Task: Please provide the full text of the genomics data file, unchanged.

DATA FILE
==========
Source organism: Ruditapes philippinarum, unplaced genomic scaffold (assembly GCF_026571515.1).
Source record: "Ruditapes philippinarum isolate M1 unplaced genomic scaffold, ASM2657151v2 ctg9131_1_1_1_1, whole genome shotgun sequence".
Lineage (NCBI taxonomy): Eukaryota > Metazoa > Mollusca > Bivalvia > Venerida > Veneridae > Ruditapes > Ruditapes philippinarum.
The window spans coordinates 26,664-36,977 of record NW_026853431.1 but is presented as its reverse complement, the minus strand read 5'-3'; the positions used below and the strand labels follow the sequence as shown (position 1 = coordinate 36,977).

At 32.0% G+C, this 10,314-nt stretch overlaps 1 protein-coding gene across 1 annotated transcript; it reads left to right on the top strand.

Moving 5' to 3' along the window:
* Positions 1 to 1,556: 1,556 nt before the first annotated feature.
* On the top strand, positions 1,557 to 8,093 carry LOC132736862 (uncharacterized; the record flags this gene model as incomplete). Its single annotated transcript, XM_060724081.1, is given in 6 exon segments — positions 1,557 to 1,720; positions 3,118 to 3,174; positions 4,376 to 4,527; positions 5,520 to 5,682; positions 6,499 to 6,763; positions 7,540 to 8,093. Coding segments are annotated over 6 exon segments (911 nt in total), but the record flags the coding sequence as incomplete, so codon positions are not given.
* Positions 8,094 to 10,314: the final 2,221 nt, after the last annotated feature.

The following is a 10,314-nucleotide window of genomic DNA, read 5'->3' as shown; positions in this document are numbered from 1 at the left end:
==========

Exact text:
Source organism: Ruditapes philippinarum, unplaced genomic scaffold (assembly GCF_026571515.1).
Source record: "Ruditapes philippinarum isolate M1 unplaced genomic scaffold, ASM2657151v2 ctg9131_1_1_1_1, whole genome shotgun sequence".
Lineage (NCBI taxonomy): Eukaryota > Metazoa > Mollusca > Bivalvia > Venerida > Veneridae > Ruditapes > Ruditapes philippinarum.
The window spans coordinates 26,664-36,977 of record NW_026853431.1 but is presented as its reverse complement, the minus strand read 5'-3'; the positions used below and the strand labels follow the sequence as shown (position 1 = coordinate 36,977).

At 32.0% G+C, this 10,314-nt stretch overlaps 1 protein-coding gene across 1 annotated transcript; it reads left to right on the top strand.

Moving 5' to 3' along the window:
* Positions 1 to 1,556: 1,556 nt before the first annotated feature.
* On the top strand, positions 1,557 to 8,093 carry LOC132736862 (uncharacterized; the record flags this gene model as incomplete). Its single annotated transcript, XM_060724081.1, is given in 6 exon segments — positions 1,557 to 1,720; positions 3,118 to 3,174; positions 4,376 to 4,527; positions 5,520 to 5,682; positions 6,499 to 6,763; positions 7,540 to 8,093. Coding segments are annotated over 6 exon segments (911 nt in total), but the record flags the coding sequence as incomplete, so codon positions are not given.
* Positions 8,094 to 10,314: the final 2,221 nt, after the last annotated feature.

The following is a 10,314-nucleotide window of genomic DNA, read 5'->3' as shown; positions in this document are numbered from 1 at the left end: